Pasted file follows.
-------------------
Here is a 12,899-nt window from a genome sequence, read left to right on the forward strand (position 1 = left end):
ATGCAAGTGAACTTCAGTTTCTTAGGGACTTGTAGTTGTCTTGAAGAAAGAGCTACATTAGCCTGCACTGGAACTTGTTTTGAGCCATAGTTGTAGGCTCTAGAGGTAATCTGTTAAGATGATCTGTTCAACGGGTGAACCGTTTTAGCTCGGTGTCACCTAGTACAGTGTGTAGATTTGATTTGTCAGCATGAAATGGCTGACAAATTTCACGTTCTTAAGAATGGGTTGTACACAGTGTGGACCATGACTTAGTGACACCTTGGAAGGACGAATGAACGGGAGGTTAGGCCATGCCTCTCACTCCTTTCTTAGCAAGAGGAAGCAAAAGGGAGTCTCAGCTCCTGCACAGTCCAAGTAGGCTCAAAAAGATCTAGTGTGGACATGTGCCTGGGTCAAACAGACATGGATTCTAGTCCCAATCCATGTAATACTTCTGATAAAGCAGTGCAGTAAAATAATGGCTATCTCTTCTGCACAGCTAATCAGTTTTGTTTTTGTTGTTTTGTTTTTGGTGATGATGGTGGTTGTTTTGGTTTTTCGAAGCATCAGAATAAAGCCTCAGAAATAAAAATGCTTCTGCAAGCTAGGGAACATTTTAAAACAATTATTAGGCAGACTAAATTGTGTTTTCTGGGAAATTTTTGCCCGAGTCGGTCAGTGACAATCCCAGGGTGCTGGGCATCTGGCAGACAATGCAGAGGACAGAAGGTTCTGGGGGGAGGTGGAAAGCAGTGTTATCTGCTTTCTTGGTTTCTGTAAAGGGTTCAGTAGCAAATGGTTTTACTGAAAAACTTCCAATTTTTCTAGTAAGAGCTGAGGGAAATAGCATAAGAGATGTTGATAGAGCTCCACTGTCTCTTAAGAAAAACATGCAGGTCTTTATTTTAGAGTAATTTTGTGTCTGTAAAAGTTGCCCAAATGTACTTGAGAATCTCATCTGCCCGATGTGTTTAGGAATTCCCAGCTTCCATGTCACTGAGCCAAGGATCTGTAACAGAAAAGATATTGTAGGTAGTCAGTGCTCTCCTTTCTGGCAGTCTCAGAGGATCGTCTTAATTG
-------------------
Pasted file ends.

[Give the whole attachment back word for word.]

Here is a 12,899-nt window from a genome sequence, read left to right on the forward strand (position 1 = left end):
ATGCAAGTGAACTTCAGTTTCTTAGGGACTTGTAGTTGTCTTGAAGAAAGAGCTACATTAGCCTGCACTGGAACTTGTTTTGAGCCATAGTTGTAGGCTCTAGAGGTAATCTGTTAAGATGATCTGTTCAACGGGTGAACCGTTTTAGCTCGGTGTCACCTAGTACAGTGTGTAGATTTGATTTGTCAGCATGAAATGGCTGACAAATTTCACGTTCTTAAGAATGGGTTGTACACAGTGTGGACCATGACTTAGTGACACCTTGGAAGGACGAATGAACGGGAGGTTAGGCCATGCCTCTCACTCCTTTCTTAGCAAGAGGAAGCAAAAGGGAGTCTCAGCTCCTGCACAGTCCAAGTAGGCTCAAAAAGATCTAGTGTGGACATGTGCCTGGGTCAAACAGACATGGATTCTAGTCCCAATCCATGTAATACTTCTGATAAAGCAGTGCAGTAAAATAATGGCTATCTCTTCTGCACAGCTAATCAGTTTTGTTTTTGTTGTTTTGTTTTTGGTGATGATGGTGGTTGTTTTGGTTTTTCGAAGCATCAGAATAAAGCCTCAGAAATAAAAATGCTTCTGCAAGCTAGGGAACATTTTAAAACAATTATTAGGCAGACTAAATTGTGTTTTCTGGGAAATTTTTGCCCGAGTCGGTCAGTGACAATCCCAGGGTGCTGGGCATCTGGCAGACAATGCAGAGGACAGAAGGTTCTGGGGGGAGGTGGAAAGCAGTGTTATCTGCTTTCTTGGTTTCTGTAAAGGGTTCAGTAGCAAATGGTTTTACTGAAAAACTTCCAATTTTTCTAGTAAGAGCTGAGGGAAATAGCATAAGAGATGTTGATAGAGCTCCACTGTCTCTTAAGAAAAACATGCAGGTCTTTATTTTAGAGTAATTTTGTGTCTGTAAAAGTTGCCCAAATGTACTTGAGAATCTCATCTGCCCGATGTGTTTAGGAATTCCCAGCTTCCATGTCACTGAGCCAAGGATCTGTAACAGAAAAGATATTGTAGGTAGTCAGTGCTCTCCTTTCTGGCAGTCTCAGAGGATCGTCTTAATTG